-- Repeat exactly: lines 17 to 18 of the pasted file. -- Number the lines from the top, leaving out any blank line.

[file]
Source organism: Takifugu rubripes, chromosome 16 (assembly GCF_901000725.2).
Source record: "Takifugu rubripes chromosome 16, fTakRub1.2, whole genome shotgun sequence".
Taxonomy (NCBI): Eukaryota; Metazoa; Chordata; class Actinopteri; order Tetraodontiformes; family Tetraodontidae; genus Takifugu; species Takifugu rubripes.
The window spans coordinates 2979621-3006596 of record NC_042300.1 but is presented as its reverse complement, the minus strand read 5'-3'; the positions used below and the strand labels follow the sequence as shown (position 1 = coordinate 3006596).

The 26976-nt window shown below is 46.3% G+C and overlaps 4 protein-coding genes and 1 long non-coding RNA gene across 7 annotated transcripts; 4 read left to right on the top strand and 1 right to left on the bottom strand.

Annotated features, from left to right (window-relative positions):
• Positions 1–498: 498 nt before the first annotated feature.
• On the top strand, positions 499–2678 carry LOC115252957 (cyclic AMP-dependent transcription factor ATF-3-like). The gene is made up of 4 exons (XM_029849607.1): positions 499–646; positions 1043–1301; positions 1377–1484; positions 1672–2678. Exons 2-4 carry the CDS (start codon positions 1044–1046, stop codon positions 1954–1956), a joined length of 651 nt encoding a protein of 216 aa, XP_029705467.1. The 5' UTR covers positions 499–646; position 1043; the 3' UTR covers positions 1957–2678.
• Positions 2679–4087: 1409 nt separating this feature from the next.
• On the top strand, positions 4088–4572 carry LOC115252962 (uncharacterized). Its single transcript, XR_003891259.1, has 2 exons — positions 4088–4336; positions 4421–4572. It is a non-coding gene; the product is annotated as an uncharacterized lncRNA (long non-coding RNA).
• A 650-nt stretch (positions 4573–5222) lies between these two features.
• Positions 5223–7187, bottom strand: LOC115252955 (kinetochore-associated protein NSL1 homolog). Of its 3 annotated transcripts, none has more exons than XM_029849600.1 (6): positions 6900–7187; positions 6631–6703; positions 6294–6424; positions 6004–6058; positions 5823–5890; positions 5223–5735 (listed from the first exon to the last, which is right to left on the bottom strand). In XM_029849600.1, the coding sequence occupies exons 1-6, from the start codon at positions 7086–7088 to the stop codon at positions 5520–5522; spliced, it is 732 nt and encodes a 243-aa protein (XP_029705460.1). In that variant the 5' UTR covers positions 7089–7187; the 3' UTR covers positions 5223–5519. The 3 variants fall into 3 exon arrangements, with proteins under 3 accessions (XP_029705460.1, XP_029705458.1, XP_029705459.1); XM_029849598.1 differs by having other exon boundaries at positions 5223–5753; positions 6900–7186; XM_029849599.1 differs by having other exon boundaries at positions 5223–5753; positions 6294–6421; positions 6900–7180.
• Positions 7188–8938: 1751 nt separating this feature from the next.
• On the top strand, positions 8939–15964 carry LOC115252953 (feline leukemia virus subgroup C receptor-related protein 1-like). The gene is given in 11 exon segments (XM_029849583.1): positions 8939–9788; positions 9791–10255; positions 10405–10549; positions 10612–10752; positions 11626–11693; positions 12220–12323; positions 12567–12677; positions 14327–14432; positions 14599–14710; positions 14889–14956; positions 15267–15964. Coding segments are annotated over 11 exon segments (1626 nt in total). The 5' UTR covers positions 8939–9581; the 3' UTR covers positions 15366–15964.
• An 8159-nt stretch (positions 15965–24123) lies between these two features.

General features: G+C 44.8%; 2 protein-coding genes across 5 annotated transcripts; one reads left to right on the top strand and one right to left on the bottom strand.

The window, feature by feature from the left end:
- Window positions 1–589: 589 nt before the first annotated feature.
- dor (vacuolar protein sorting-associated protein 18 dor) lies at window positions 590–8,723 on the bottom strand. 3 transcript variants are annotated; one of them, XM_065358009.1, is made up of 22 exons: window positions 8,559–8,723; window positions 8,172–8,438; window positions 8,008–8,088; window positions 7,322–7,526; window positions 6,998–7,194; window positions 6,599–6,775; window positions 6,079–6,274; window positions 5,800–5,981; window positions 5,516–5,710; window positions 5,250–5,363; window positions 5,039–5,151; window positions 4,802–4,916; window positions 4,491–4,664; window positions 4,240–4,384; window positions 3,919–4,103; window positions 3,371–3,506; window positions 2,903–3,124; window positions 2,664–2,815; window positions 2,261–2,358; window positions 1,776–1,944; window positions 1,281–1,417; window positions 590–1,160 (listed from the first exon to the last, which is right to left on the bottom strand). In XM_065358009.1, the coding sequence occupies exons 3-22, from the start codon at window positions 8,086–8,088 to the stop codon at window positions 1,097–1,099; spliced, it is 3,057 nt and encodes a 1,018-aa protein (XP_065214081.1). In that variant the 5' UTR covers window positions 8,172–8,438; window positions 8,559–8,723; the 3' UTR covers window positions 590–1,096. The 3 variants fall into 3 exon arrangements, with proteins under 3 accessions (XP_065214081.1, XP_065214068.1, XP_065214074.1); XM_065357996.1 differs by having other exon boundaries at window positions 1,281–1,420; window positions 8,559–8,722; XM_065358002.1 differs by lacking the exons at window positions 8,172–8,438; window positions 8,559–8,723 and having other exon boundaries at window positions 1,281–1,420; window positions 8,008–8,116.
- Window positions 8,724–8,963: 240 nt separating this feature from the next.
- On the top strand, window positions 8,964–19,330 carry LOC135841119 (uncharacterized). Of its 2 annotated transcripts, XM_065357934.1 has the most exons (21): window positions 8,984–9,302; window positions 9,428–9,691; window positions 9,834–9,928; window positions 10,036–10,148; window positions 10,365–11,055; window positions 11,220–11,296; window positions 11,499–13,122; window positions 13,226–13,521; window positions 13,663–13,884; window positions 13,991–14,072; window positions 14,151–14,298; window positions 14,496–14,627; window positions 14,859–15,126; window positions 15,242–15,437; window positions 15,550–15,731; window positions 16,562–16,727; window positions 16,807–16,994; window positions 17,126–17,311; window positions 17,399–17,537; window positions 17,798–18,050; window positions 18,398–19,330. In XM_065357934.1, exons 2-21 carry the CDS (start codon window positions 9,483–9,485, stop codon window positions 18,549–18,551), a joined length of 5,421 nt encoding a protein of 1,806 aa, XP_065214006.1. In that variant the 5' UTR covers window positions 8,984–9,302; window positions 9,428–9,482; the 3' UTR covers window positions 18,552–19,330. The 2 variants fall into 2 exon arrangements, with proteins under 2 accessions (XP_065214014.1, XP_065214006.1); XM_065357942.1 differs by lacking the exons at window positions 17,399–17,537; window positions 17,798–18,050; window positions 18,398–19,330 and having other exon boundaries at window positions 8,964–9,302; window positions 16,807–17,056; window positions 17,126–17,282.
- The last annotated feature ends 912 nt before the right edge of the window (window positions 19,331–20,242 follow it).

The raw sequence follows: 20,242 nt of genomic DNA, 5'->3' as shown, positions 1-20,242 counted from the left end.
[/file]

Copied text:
The window, feature by feature from the left end:
- Window positions 1–589: 589 nt before the first annotated feature.